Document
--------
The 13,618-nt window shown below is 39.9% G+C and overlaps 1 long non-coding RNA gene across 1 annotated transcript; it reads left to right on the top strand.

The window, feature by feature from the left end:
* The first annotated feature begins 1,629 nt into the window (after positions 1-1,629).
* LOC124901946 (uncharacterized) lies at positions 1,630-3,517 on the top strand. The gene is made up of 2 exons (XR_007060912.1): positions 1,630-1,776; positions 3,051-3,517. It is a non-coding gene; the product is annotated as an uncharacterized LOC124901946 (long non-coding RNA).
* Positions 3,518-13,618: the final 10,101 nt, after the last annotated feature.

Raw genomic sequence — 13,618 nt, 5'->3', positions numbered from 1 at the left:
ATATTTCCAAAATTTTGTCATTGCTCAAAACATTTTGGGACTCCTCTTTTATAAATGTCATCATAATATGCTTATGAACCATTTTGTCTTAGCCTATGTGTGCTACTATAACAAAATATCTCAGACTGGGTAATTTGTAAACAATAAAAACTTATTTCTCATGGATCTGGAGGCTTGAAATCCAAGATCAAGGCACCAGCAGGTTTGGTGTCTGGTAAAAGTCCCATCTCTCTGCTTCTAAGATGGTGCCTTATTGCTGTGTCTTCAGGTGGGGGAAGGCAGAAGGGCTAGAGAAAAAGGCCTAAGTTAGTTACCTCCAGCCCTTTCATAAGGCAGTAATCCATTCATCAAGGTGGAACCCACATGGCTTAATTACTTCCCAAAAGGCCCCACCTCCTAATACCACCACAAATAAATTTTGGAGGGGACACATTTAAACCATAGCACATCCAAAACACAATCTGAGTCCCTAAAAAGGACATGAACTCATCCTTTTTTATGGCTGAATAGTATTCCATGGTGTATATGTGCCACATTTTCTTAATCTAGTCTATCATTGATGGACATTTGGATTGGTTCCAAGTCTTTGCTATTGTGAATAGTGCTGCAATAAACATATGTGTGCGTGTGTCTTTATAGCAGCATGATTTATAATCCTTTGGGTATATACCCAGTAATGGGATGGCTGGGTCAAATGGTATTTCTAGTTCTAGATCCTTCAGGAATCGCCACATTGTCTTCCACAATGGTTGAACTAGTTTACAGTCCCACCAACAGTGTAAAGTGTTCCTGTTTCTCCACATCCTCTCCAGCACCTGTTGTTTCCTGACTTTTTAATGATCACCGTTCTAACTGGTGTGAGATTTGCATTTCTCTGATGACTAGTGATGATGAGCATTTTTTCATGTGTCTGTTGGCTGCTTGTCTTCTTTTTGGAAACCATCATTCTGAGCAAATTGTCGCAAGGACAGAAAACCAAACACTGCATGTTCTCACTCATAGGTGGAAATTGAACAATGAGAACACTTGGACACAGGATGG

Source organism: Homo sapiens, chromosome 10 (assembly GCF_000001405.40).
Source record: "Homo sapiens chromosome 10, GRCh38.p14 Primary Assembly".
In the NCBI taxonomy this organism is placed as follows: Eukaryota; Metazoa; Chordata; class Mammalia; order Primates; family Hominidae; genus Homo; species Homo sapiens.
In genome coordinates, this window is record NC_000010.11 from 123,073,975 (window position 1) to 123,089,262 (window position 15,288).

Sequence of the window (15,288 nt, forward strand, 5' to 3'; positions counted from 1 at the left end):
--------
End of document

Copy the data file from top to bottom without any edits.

The 13,618-nt window shown below is 39.9% G+C and overlaps 1 long non-coding RNA gene across 1 annotated transcript; it reads left to right on the top strand.

The window, feature by feature from the left end:
* The first annotated feature begins 1,629 nt into the window (after positions 1-1,629).
* LOC124901946 (uncharacterized) lies at positions 1,630-3,517 on the top strand. The gene is made up of 2 exons (XR_007060912.1): positions 1,630-1,776; positions 3,051-3,517. It is a non-coding gene; the product is annotated as an uncharacterized LOC124901946 (long non-coding RNA).
* Positions 3,518-13,618: the final 10,101 nt, after the last annotated feature.

Raw genomic sequence — 13,618 nt, 5'->3', positions numbered from 1 at the left:
ATATTTCCAAAATTTTGTCATTGCTCAAAACATTTTGGGACTCCTCTTTTATAAATGTCATCATAATATGCTTATGAACCATTTTGTCTTAGCCTATGTGTGCTACTATAACAAAATATCTCAGACTGGGTAATTTGTAAACAATAAAAACTTATTTCTCATGGATCTGGAGGCTTGAAATCCAAGATCAAGGCACCAGCAGGTTTGGTGTCTGGTAAAAGTCCCATCTCTCTGCTTCTAAGATGGTGCCTTATTGCTGTGTCTTCAGGTGGGGGAAGGCAGAAGGGCTAGAGAAAAAGGCCTAAGTTAGTTACCTCCAGCCCTTTCATAAGGCAGTAATCCATTCATCAAGGTGGAACCCACATGGCTTAATTACTTCCCAAAAGGCCCCACCTCCTAATACCACCACAAATAAATTTTGGAGGGGACACATTTAAACCATAGCACATCCAAAACACAATCTGAGTCCCTAAAAAGGACATGAACTCATCCTTTTTTATGGCTGAATAGTATTCCATGGTGTATATGTGCCACATTTTCTTAATCTAGTCTATCATTGATGGACATTTGGATTGGTTCCAAGTCTTTGCTATTGTGAATAGTGCTGCAATAAACATATGTGTGCGTGTGTCTTTATAGCAGCATGATTTATAATCCTTTGGGTATATACCCAGTAATGGGATGGCTGGGTCAAATGGTATTTCTAGTTCTAGATCCTTCAGGAATCGCCACATTGTCTTCCACAATGGTTGAACTAGTTTACAGTCCCACCAACAGTGTAAAGTGTTCCTGTTTCTCCACATCCTCTCCAGCACCTGTTGTTTCCTGACTTTTTAATGATCACCGTTCTAACTGGTGTGAGATTTGCATTTCTCTGATGACTAGTGATGATGAGCATTTTTTCATGTGTCTGTTGGCTGCTTGTCTTCTTTTTGGAAACCATCATTCTGAGCAAATTGTCGCAAGGACAGAAAACCAAACACTGCATGTTCTCACTCATAGGTGGAAATTGAACAATGAGAACACTTGGACACAGGATGG

Source organism: Homo sapiens, chromosome 10 (assembly GCF_000001405.40).
Source record: "Homo sapiens chromosome 10, GRCh38.p14 Primary Assembly".
In the NCBI taxonomy this organism is placed as follows: Eukaryota; Metazoa; Chordata; class Mammalia; order Primates; family Hominidae; genus Homo; species Homo sapiens.
In genome coordinates, this window is record NC_000010.11 from 123,073,975 (window position 1) to 123,089,262 (window position 15,288).

Sequence of the window (15,288 nt, forward strand, 5' to 3'; positions counted from 1 at the left end):